Rome - September 20
Pope Benedict XVI’s latest spat with Islam justifies those critics who say he belongs into
medieval times not the 21st century.
       No one today doubts the German Pope wants to maintain the status quo in the Catholic
Church: No innovations, no women priests, no married clergy, no contraception. Fair enough
that is his papal privilege. But it seems he also wants to perpetuate the millennium-long
prejudices of his church against Islam, reinforcing at a delicate moment the church-
inoculated Islamophobia of the Western world.
       Why else would he cite during a lecture magistralis at the university of Regensburg an
obscure 14th century Byzantine Emperor who he quoted as having written: “Show me
just what Mohammed brought that was new, and there you will find things only evil and
inhuman, such as his command to spread by the sword the faith he preached.�
       This citation could have been acceptable had the Pope added: ‘We Christians also
spread our faith by the sword, by the inquisition, by the crusades, by the forced mass
conversions of Moslems and Jews, the massacre of millions of Indios in Latin America. All this
we did in the name of our God and our religion. All this was also evil and inhuman.’
       But then the Pope would have stepped on perilous ground. He would have to admit
these Christian crusades and pogroms violated the laws of Christianity. Worse, he would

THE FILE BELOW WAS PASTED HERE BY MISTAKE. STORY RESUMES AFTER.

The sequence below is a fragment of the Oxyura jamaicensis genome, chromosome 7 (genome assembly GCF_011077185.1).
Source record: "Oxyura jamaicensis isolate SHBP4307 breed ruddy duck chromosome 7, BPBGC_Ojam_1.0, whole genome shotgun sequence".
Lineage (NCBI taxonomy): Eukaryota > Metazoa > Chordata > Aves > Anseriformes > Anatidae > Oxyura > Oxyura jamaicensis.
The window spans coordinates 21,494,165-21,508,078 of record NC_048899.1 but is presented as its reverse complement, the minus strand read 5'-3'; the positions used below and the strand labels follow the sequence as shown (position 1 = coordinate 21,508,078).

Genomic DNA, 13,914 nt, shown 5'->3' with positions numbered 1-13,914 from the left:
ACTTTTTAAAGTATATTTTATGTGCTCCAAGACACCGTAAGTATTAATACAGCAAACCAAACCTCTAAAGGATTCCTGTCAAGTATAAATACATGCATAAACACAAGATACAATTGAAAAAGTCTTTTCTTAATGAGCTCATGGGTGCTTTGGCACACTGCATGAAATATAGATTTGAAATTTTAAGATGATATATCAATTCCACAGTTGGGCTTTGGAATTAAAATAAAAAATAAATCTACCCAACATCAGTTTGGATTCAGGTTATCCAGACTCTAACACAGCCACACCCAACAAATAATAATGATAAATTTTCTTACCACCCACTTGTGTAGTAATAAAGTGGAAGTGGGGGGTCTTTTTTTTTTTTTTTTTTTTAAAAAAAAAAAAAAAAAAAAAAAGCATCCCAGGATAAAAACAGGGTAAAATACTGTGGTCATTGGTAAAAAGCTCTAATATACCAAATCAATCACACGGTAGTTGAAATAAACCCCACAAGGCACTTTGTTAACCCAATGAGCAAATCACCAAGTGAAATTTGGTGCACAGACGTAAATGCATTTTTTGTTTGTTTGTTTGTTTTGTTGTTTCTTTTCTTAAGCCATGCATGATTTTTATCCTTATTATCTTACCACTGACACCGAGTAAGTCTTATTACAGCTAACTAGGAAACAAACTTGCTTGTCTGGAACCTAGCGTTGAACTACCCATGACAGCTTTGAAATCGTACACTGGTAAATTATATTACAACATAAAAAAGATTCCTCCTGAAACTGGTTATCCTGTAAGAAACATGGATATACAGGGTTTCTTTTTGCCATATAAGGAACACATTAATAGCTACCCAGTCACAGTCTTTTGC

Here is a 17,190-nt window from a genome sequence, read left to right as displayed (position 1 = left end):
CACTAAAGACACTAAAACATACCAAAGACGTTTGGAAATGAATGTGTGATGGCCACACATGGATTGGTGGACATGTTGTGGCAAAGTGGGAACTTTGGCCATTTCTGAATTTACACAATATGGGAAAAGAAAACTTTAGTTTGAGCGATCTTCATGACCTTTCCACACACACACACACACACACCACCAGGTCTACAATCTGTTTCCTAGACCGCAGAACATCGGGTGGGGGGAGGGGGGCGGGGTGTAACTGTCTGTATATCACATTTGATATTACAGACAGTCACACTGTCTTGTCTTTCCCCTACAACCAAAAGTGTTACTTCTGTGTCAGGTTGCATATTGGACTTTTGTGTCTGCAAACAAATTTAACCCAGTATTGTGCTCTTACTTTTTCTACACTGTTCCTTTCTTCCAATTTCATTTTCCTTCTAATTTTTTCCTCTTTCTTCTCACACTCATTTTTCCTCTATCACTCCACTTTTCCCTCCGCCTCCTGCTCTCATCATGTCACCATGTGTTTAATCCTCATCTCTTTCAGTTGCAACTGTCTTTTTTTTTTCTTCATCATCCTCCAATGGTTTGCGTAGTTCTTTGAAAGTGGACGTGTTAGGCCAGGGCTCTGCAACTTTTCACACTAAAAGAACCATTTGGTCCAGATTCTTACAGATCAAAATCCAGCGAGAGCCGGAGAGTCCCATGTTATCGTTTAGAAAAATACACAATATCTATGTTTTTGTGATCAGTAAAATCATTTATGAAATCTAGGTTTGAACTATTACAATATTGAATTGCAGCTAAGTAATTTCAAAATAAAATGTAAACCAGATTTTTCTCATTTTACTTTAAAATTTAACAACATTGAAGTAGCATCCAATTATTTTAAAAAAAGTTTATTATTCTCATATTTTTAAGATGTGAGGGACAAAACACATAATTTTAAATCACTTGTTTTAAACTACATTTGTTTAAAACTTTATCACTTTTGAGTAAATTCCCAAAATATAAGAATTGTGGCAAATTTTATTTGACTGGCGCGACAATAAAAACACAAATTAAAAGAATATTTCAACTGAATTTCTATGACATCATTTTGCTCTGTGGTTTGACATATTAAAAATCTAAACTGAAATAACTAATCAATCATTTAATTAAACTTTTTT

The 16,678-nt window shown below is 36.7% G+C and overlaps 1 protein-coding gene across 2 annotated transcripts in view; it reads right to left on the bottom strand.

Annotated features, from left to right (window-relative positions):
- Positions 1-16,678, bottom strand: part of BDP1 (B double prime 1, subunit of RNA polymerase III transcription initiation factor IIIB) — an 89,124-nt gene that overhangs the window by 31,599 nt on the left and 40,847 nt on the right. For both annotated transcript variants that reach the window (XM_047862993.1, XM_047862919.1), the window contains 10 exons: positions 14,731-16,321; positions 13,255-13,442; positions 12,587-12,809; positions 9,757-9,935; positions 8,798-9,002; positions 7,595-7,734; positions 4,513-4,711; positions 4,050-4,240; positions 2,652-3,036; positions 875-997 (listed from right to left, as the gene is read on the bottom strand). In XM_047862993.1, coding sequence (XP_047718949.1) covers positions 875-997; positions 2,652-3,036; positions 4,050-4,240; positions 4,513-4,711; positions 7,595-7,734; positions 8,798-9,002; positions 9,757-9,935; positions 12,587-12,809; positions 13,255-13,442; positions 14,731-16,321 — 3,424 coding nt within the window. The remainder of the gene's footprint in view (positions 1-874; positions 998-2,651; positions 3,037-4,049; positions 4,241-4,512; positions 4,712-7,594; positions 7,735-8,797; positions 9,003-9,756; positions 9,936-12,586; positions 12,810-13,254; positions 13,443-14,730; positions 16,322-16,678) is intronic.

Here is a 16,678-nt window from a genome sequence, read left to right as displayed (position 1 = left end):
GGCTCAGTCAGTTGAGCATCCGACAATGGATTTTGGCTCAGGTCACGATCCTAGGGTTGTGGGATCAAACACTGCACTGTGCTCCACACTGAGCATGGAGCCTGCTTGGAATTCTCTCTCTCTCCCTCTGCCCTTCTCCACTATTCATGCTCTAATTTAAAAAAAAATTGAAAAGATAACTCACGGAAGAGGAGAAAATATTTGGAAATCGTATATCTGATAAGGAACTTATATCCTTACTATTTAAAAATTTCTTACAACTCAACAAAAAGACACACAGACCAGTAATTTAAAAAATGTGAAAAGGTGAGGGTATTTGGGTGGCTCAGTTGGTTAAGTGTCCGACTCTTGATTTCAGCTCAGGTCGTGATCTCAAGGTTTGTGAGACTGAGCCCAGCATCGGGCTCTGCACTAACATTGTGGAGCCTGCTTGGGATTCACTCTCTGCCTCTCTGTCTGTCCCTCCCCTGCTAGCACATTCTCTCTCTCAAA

have to confirm they were instigated, sanctioned and blessed by his predecessors (as they
were). And such an admission would call into question his and his predecessors’ â
€˜doctrine of infallibility’ – the ridiculous claim Popes can never be wrong.
      If one reads Benedict XVI’s entire Regensburg lecture one can not find a valid
reason for including this particular offending citation. After all the theme of the lecture was
not Islam but the relationship between science and religion. The question then remains: Did
Pope Ratzinger insert this apparently superfluous quote - which has now become a rally call
for incensed Moslems - deliberately and read it out just one day after the world was treated
to yet another anniversary of September 11?
       Finally there is the puzzle why the Pope should cite Emperor Manuel II, famous for his
loathing of Islam, an emperor virtually prisoner in his own palace in a Constantinople under
siege by the Ottoman empire, an emperor who saw his reign reduced by the steady  
advance (and eventual conquest) of the Moslems. Can one expect a different assessment
from such a man about a religion that is making him poor and obsolete?
       No one needs a Pope to remind them Islam has taken a more militant stand in recent
years, a stand mostly due to the West’s greed for control of Arab oil, the inertia of the
dispute over Palestine, the occupation of Arab lands and the West’s support of Israel
while pretending to be even-handed brokers in the dispute with the Arabs.
      One more factor is now playing out. The majority of Middle East nations have
authoritarian governments with a privileged class dominating society and the economy. The
not-so-privileged see in the escalating power of the clergy an opportunity to be rid of these
regimes and participate in what they feel will be a more egalitarian society. The clergy exploit
this yearning for change using quips like those made by Benedict XVI to fuel the fire of
dissent and religious fervor.
      The Pope’s trite excuse, now voiced twice, his lecture was ‘misunderstood’
and his real intentions were to promote dialogue with Islam may not save the Pontiff from his
own Curia in the Vatican - the bureaucracy that runs the Holy See – which has no stomach
for gaffes or diplomatically embarrassing statements by its Holy Fathers. Ends